Littwin had reason to be suspicious. In January 1997, federal prosecutors in New Jersey had released a pre-sentencing report in the criminal conviction of J. David Smith, GTECH’s national sales manager, which mentioned former Texas Lt. Governor and GTECH lobbyist Ben Barnes as having been involved in a criminal kickback scheme that involved paying over $500,000 to a Kentucky company owned by Smith’s wife. In September 1997, Littwin wanted to investigate those charges and determine how deeply the corruption reached into Texas politics. Prior to his indictment in New Jersey, J. David Smith bragged he had bribed some ten Texas legislators to secure their votes when the lottery bill was before the Legislature. Lottery Commission chairperson Miers assured the Austin American-Statesman these charges against Barnes would be investigated. WND can find no record of any investigation actually undertaken, despite the accusations of criminal activity.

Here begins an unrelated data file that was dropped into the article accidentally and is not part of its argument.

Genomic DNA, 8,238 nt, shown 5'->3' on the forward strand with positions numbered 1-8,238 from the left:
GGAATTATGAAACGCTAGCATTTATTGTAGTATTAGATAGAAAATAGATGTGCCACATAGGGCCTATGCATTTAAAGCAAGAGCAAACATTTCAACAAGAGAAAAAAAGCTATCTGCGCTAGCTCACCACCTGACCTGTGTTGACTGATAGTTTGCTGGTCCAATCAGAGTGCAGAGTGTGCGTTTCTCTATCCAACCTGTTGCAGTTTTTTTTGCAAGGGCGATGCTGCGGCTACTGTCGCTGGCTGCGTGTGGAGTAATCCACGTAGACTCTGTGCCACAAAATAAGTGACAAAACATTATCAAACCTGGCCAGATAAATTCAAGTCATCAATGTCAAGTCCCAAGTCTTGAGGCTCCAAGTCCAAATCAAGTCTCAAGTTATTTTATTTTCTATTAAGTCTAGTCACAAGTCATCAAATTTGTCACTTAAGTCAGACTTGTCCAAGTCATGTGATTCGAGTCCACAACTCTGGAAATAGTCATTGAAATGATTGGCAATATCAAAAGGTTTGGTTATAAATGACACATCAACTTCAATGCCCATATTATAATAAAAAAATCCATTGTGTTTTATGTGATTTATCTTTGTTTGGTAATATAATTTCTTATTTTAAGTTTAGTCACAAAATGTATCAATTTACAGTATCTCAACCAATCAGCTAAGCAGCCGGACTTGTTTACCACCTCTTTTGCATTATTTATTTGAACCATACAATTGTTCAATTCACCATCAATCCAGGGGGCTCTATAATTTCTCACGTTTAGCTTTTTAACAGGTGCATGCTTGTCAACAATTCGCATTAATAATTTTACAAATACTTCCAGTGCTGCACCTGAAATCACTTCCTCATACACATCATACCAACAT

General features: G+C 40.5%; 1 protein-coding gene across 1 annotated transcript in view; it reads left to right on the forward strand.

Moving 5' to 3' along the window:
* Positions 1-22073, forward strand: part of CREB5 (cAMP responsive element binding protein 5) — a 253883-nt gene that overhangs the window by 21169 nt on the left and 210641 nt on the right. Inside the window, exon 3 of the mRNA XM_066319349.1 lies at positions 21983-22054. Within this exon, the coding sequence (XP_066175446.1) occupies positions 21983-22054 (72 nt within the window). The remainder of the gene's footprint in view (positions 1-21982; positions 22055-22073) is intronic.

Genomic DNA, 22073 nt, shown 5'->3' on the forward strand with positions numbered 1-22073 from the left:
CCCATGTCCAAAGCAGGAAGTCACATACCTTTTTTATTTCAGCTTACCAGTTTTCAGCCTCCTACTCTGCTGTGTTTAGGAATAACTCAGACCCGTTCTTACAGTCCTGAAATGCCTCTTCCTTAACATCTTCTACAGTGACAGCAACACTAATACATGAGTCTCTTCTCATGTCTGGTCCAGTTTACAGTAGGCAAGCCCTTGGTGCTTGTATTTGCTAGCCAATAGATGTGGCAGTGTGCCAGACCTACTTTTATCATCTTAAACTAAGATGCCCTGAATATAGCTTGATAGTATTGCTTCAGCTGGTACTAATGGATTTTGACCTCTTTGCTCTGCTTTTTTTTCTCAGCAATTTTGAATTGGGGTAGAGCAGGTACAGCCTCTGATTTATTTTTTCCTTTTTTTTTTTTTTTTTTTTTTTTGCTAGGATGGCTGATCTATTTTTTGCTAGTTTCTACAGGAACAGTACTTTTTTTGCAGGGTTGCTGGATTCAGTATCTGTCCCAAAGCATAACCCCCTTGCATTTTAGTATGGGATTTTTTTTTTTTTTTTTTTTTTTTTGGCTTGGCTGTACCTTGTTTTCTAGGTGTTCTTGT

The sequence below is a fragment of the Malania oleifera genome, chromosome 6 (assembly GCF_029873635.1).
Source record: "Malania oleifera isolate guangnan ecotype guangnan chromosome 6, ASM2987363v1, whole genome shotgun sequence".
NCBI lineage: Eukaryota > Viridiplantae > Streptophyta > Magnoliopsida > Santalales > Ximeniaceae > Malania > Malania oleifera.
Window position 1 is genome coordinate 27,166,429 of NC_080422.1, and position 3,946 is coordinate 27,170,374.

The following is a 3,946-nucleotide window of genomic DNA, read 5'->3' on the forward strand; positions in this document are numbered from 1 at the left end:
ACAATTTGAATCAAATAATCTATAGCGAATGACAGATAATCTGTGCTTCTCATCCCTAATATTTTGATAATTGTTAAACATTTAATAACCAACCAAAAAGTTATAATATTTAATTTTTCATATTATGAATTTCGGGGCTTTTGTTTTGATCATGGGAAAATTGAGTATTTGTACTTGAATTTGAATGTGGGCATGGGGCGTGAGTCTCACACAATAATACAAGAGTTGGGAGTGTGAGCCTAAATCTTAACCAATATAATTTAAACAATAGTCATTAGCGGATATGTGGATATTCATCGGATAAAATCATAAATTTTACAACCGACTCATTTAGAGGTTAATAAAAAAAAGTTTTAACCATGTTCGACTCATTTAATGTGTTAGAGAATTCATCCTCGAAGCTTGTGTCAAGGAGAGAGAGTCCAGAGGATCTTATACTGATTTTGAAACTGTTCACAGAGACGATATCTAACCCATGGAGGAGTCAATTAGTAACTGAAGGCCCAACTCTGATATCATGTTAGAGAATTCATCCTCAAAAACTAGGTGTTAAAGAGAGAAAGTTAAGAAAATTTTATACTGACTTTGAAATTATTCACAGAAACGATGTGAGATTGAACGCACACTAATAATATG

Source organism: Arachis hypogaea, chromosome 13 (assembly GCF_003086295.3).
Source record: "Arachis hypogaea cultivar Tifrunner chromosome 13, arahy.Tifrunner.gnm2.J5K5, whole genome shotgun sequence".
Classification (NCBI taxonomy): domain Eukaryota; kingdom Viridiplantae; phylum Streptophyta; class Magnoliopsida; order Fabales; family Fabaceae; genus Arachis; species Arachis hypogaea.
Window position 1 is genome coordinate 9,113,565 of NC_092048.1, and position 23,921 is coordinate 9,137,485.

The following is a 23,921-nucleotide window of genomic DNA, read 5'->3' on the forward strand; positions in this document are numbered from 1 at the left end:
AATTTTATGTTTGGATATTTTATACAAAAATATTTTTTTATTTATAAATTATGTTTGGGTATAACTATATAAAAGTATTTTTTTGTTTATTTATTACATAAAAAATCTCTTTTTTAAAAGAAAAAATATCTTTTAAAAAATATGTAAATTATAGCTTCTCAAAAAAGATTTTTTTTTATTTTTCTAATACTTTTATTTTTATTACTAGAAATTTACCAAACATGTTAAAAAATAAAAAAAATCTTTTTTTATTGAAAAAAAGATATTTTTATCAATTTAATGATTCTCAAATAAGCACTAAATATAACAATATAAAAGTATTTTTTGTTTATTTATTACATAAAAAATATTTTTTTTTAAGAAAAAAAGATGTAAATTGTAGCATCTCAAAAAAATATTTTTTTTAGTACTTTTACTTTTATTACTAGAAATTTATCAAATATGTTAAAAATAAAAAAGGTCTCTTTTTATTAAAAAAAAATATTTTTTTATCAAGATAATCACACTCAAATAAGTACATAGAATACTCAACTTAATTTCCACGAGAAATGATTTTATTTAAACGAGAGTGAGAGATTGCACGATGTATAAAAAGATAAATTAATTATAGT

On June 18, 1997, just days after Littwin was hired, Texas Attorney General Dan Morales ruled that the Texas Lottery Commission could no longer keep secret the details of a $23 million severance agreement Barnes had with GTECH. Barnes’ contract had been terminated by an embarrassed GTECH following release of the federal prosecutor’s pre-sentencing report linking Barnes to Smith’s criminal schemes.
Barnes’ pay-out rocked Texas. The newest member of the Lottery Commission, former Texas Supreme Court Justice John Hill told the Austin American-Statesman he was jolted by the amount: “When I was first given an approximate calculation of the amounts being paid to buy up this contract, I was shocked. And I’m still shocked. If they can afford to pay out millions of dollars for services they are not going to receive, it raises the question of whether they have other situations where they are not being prudent with their money.”